Uranium enrichment has a kind of momentum curve, where it takes much more effort to go from 0% enriched to 20% enriched than it does 20% enriched to 90% enriched. Here's the chart: The vertical axis represents "effort" as measured in things called Separate Work Units, which is basically the given quantity of uranium measured in kilograms needed to reach a given level of enrichment. The horizontal axis is enrichment percentage.

By virtue of having functional uranium enrichment facilities and technical expertise to spin centrifuges, Iran - like any other nation with that technology - can create weapons-grade material if it decided to. But this doesn't mean it can already "build a nuclear bomb."

Moreover, Tehran Bureau's paraphrased quote from Khatami is itself misleading. The source of the quote can be found here, although Tehran Bureau does not provide a link over to it, a highly unprofessional reporting practice.

Mohammad Ali Shabani, a doctoral researcher at the University of London's School of Oriental and African Studies (SOAS), notes that the focus of Khatami's speech before the IRGC gathering was not the nuclear issue, but rather Iran's Kurdistan province and Syria. While Khatami is by no means an expert on nuclear technology, when he did touch briefly on the subject, this is what he said, according to Shabani's translation:
[But] even if we could build a bomb, we would not do such a thing as our Guardian Jurist [Ayatollah Khamenei] deems use [of such weapons] impermissible (haraam). The West's concerns are not about a bomb, but Iran's capabilities; just as our nuclear scientists enriched uranium from 5% to 20%, undoubtedly they can [do so] to 40%, 50% and finally 90%, which is needed in order to build a bomb, and they [Iran's scientists] posses this knowledge. Our role model is our Dear Prophet, who even forbade the poisoning of an enemy city, and this is our evidence [basis] for not building a bomb.
This is a political statement, not a technical declaration. Nowhere does Khatami state that Iran can build a nuclear weapon. Tehran Bureau's reporting also omits the fact that such statements about such scientific capabilities and the nation's official, absolute prohibition on nuclear weapons are nothing new for Iranian officials.

For instance, in February 2010, then-Iranian president Mahmoud Ahmadinejad announced that "right now in Natanz, we have the capacity to enrich uranium at high levels." He added, "We have the capability to enrich uranium more than 20 percent or 80 percent but we don't enrich (to this level) because we don't need it."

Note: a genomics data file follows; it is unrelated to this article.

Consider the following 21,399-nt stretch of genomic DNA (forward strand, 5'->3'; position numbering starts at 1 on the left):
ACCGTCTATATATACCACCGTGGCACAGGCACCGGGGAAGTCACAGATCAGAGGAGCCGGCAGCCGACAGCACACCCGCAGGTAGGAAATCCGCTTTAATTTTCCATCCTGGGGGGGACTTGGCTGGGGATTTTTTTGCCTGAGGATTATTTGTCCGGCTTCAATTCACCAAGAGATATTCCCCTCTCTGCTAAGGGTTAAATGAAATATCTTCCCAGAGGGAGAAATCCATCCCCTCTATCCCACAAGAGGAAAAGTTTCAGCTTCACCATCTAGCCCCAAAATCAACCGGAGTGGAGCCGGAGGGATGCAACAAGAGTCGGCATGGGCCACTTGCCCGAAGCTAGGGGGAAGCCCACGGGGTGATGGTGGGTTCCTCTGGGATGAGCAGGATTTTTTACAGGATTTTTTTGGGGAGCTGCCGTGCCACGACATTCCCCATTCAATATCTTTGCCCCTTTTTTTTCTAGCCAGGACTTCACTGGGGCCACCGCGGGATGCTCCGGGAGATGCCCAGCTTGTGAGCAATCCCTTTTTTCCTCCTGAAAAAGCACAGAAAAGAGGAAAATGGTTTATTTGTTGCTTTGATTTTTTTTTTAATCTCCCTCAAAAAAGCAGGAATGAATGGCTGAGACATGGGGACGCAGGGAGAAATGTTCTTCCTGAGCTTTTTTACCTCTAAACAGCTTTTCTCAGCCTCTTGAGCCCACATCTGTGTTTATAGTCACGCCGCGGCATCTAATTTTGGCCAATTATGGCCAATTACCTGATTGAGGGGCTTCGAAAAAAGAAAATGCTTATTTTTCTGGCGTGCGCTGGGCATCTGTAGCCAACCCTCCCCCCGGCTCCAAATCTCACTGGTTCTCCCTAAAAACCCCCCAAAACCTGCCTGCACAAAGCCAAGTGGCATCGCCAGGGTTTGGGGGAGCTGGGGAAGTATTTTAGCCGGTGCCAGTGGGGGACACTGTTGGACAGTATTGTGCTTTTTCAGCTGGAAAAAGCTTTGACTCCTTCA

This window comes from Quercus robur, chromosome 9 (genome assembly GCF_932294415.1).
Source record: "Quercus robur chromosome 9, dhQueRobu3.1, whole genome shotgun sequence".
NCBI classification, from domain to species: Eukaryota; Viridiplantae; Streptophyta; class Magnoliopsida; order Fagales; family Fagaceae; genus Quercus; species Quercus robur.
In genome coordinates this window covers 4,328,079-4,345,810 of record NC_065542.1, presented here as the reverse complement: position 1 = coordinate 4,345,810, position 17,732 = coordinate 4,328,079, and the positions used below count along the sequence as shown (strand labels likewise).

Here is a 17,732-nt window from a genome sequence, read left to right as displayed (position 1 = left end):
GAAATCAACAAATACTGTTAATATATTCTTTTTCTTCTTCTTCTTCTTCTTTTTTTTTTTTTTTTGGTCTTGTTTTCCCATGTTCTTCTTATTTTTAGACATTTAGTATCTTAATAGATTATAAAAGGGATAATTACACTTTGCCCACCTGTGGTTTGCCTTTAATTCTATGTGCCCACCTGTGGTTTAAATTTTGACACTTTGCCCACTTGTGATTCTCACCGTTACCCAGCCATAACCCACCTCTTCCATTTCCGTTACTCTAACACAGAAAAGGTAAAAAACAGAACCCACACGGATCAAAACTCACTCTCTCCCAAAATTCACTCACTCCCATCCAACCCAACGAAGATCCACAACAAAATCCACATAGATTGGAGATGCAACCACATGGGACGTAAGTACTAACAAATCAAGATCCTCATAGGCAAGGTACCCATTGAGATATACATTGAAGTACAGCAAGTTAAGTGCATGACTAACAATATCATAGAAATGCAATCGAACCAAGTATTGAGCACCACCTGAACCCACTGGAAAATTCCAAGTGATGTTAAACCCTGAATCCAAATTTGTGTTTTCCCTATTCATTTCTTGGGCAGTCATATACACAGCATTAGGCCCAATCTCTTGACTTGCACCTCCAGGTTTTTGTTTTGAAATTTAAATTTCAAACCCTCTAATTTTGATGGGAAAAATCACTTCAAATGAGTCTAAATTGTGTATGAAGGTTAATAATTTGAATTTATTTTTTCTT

A couple years later, in April 2012, The Guardian itself reported on a nearly identical statement made by Gholamreza Mesbahi Moghadam, a minister of the Iranian parliament. The framing in both that piece and the latest report are very similar:
Iran has the technological capability to produce nuclear weapons but will never do so, a prominent politician in the Islamic republic has said.
The statement by Gholamreza Mesbahi Moghadam is the first time an Iranian politician has publicly stated that the country has the knowledge and skills to produce a nuclear weapon.
Moghadam, whose views do not represent the government's policy, said Iran could easily create the highly enriched uranium that is used to build atomic bombs, but it was not Tehran's policy to go down that route.
Moghadam told the parliament's news website, "Iran has the scientific and technological capability to produce [a] nuclear weapon, but will never choose this path."
The 2012 Guardian report sparked false conclusions and predictable reactions from Israeli officials,  who eagerly exploited the non-news for political posturing. The following year, a number of different reports published by The Guardian contained bad analysisdubious allegations and sloppy journalism.

Unfortunately, The Guardian, now in partnership with Tehran Bureau, is at it again.


Saturday, November 22, 2014

Iran's Ever-Ticking Nuclear Clock: Countdown to Nothing

Recycled rhetoric that sounds ominous, yet signifies nothing - least of all reality - is standard practice when fear-mongering about, well, anything. But especially about Iran's nuclear program, constant threats to bomb it, and the dire predictions of how soon Iran will have an atomic weapon.